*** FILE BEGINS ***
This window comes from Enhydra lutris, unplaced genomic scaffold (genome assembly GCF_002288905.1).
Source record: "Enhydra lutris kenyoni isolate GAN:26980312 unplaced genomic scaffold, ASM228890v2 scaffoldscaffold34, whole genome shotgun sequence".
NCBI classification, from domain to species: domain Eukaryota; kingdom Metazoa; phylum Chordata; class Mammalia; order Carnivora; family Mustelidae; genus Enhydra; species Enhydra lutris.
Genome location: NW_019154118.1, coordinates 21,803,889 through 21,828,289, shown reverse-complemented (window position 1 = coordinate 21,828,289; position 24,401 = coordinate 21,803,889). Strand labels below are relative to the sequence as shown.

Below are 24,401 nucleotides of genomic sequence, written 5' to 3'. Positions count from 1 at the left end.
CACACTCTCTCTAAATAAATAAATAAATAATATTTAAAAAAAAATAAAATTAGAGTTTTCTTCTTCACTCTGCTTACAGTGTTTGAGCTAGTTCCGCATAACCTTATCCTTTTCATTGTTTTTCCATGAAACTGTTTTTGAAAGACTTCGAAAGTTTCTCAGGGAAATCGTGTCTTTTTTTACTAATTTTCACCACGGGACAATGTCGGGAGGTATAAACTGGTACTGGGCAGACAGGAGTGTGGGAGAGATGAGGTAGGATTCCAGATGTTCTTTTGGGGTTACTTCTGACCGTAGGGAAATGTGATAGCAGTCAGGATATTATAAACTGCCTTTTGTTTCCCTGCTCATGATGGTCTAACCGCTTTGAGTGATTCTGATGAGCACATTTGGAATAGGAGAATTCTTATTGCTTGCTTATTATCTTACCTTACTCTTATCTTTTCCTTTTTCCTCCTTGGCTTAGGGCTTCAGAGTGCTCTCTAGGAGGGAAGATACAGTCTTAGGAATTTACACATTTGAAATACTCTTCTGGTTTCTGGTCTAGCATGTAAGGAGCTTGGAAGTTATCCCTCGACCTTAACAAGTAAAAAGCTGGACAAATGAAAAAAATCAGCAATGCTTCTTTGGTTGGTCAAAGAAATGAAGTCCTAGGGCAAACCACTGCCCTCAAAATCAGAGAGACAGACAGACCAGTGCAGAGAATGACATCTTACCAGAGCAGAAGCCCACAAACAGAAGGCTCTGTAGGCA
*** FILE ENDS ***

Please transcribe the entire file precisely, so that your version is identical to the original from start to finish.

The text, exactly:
This window comes from Enhydra lutris, unplaced genomic scaffold (genome assembly GCF_002288905.1).
Source record: "Enhydra lutris kenyoni isolate GAN:26980312 unplaced genomic scaffold, ASM228890v2 scaffoldscaffold34, whole genome shotgun sequence".
NCBI classification, from domain to species: domain Eukaryota; kingdom Metazoa; phylum Chordata; class Mammalia; order Carnivora; family Mustelidae; genus Enhydra; species Enhydra lutris.
Genome location: NW_019154118.1, coordinates 21,803,889 through 21,828,289, shown reverse-complemented (window position 1 = coordinate 21,828,289; position 24,401 = coordinate 21,803,889). Strand labels below are relative to the sequence as shown.

Below are 24,401 nucleotides of genomic sequence, written 5' to 3'. Positions count from 1 at the left end.
CACACTCTCTCTAAATAAATAAATAAATAATATTTAAAAAAAAATAAAATTAGAGTTTTCTTCTTCACTCTGCTTACAGTGTTTGAGCTAGTTCCGCATAACCTTATCCTTTTCATTGTTTTTCCATGAAACTGTTTTTGAAAGACTTCGAAAGTTTCTCAGGGAAATCGTGTCTTTTTTTACTAATTTTCACCACGGGACAATGTCGGGAGGTATAAACTGGTACTGGGCAGACAGGAGTGTGGGAGAGATGAGGTAGGATTCCAGATGTTCTTTTGGGGTTACTTCTGACCGTAGGGAAATGTGATAGCAGTCAGGATATTATAAACTGCCTTTTGTTTCCCTGCTCATGATGGTCTAACCGCTTTGAGTGATTCTGATGAGCACATTTGGAATAGGAGAATTCTTATTGCTTGCTTATTATCTTACCTTACTCTTATCTTTTCCTTTTTCCTCCTTGGCTTAGGGCTTCAGAGTGCTCTCTAGGAGGGAAGATACAGTCTTAGGAATTTACACATTTGAAATACTCTTCTGGTTTCTGGTCTAGCATGTAAGGAGCTTGGAAGTTATCCCTCGACCTTAACAAGTAAAAAGCTGGACAAATGAAAAAAATCAGCAATGCTTCTTTGGTTGGTCAAAGAAATGAAGTCCTAGGGCAAACCACTGCCCTCAAAATCAGAGAGACAGACAGACCAGTGCAGAGAATGACATCTTACCAGAGCAGAAGCCCACAAACAGAAGGCTCTGTAGGCA